The Browns stole Peoples-Jones in the sixth round of the NFL Draft, and it’s rumored that he fell due to talking poorly about his coaching staff at Michigan in interviews. Whatever the case, he’s an extremely talented wide receiver on a shallow depth chart. Behind Odell Beckham and Jarvis Landry, they’re very thin at wide receiver. He can play both on the perimeter in the slot, but the slot role would be ideal. Landry is recovering from hip surgery, so it’s possible that Peoples-Jones gets a chance to impress early on.

Dallas Cowboys

Tony Pollard (RB) or Blake Jarwin (TE) Current ADPs: 133 overall (RB47) and 172 overall (TE21)
It’s odd to see Pollard so low, as he might be the best bench stash in all of fantasy football. If Ezekiel Elliott were to miss time, Pollard can be a league winner. Did you know that Jason Witten and Blake Jarwin combined for 124 targets last year? Witten is gone. The guy behind Jarwin (Dalton Schultz) has seen 19 career targets. Opportunity is everything to tight ends.

Denver Broncos

KJ Hamler (WR) Current ADP: 276 overall (WR90)
I really wanted to put Jerry Jeudy here, but he was just inside the top 120 players. Suddenly, the Broncos are littered with talent on offense, though many will overlook Hamler due to Jeudy and Courtland Sutton as the top dogs on the team. Hamler is a playmaker in his own right and someone who doesn’t need eight-plus targets per game to perform. With Pat Shurmur taking over as the offensive coordinator, we could see him have a bigger role than expected, as Shurmur has used the slot receiver quite extensively in his offensive scheme.

Detroit Lions

T.J. Hockenson (TE) Current ADP: 129 overall (TE15)
There was an article I did this offseason called “Which Players Should Have Scored the Most Points in 2019?” In that study, there was no tight end who was top-12 in opportunity who finished outside the top 13 tight ends. So, basically, if you can figure out who has the most opportunity, you know which tight ends will finish inside the top-12. Hockenson played just 12 games, but his pace was for 110.1 expected points, which would’ve ranked 12th among tight ends… as a rookie. Natural development and progression in his career, it’s not out of question that he’s a top-10 tight end this year.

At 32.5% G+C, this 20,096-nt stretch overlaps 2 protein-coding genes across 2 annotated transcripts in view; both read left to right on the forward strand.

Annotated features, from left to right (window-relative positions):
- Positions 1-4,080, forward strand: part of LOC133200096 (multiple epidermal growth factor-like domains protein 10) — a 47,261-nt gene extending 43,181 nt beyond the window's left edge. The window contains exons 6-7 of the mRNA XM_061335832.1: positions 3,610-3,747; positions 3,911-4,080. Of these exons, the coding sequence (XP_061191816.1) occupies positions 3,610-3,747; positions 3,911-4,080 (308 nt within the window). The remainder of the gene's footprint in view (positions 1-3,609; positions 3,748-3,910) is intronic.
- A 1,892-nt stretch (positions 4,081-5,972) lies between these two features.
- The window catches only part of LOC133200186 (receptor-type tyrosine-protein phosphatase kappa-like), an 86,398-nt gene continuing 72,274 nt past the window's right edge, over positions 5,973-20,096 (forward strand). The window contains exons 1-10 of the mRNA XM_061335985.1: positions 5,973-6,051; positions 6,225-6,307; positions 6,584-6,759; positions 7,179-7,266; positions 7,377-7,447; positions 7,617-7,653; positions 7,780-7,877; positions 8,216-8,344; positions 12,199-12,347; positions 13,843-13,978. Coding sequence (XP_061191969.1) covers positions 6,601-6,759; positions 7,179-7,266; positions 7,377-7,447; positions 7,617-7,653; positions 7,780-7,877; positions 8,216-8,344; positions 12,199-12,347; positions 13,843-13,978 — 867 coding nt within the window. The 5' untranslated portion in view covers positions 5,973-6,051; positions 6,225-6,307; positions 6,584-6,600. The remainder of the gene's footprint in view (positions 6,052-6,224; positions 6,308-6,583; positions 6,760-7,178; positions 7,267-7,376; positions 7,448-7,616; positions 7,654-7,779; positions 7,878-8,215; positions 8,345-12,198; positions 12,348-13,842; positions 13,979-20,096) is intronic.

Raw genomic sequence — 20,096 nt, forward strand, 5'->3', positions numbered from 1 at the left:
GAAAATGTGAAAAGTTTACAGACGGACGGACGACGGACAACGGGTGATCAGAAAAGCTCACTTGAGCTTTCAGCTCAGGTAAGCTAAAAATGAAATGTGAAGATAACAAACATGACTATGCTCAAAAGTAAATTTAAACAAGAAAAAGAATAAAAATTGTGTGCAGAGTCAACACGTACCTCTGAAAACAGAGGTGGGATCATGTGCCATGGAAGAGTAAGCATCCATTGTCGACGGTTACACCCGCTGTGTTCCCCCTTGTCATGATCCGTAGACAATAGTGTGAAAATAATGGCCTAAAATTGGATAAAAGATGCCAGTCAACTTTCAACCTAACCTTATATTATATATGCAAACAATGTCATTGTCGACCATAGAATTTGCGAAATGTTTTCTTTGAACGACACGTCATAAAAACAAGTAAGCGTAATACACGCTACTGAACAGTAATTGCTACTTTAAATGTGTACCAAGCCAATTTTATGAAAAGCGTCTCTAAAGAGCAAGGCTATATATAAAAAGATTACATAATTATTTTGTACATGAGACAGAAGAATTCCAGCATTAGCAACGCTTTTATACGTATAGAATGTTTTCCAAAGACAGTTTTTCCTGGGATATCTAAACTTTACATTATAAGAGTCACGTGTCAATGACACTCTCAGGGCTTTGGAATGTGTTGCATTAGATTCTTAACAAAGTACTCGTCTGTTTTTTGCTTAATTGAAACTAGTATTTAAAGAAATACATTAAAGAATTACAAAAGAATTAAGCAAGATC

Green Bay Packers

Marquez Valdes-Scantling (WR) Current ADP: 299 overall (WR99)
I really could’ve put any Packers wide receiver not named Davante Adams here, but Valdes-Scantling will go back to the role that he’s excelled in: the slot. Through his two years in the league, Valdes-Scantling has produced 1.97 fantasy points per target in the slot, while producing just 0.95 per target on the perimeter, which is the second-largest gap in the league. With Geronimo Allison gone, we could see a reemergence out of the receiver who was drafted as a top-40 option in 2019 fantasy drafts.

Houston Texans

Duke Johnson (RB) Current ADP: 153 overall (RB48)